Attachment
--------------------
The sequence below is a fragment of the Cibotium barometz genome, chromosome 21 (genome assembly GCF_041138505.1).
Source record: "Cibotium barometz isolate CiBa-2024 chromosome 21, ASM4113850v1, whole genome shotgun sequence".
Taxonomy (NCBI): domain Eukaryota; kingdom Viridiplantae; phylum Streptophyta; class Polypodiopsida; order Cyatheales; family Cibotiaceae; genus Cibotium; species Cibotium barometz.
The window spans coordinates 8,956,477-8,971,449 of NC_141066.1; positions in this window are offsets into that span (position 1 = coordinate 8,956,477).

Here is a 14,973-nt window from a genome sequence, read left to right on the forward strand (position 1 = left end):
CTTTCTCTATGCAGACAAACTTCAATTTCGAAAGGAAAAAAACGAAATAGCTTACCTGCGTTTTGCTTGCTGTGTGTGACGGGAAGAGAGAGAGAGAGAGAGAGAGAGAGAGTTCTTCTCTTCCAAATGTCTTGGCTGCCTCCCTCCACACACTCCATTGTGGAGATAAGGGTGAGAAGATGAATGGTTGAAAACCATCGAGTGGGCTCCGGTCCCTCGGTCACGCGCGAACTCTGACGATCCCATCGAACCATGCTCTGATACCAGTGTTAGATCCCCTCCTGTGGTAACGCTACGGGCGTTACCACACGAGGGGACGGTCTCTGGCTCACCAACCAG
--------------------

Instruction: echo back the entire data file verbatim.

The sequence below is a fragment of the Cibotium barometz genome, chromosome 21 (genome assembly GCF_041138505.1).
Source record: "Cibotium barometz isolate CiBa-2024 chromosome 21, ASM4113850v1, whole genome shotgun sequence".
Taxonomy (NCBI): domain Eukaryota; kingdom Viridiplantae; phylum Streptophyta; class Polypodiopsida; order Cyatheales; family Cibotiaceae; genus Cibotium; species Cibotium barometz.
The window spans coordinates 8,956,477-8,971,449 of NC_141066.1; positions in this window are offsets into that span (position 1 = coordinate 8,956,477).

Here is a 14,973-nt window from a genome sequence, read left to right on the forward strand (position 1 = left end):
CTTTCTCTATGCAGACAAACTTCAATTTCGAAAGGAAAAAAACGAAATAGCTTACCTGCGTTTTGCTTGCTGTGTGTGACGGGAAGAGAGAGAGAGAGAGAGAGAGAGAGAGTTCTTCTCTTCCAAATGTCTTGGCTGCCTCCCTCCACACACTCCATTGTGGAGATAAGGGTGAGAAGATGAATGGTTGAAAACCATCGAGTGGGCTCCGGTCCCTCGGTCACGCGCGAACTCTGACGATCCCATCGAACCATGCTCTGATACCAGTGTTAGATCCCCTCCTGTGGTAACGCTACGGGCGTTACCACACGAGGGGACGGTCTCTGGCTCACCAACCAG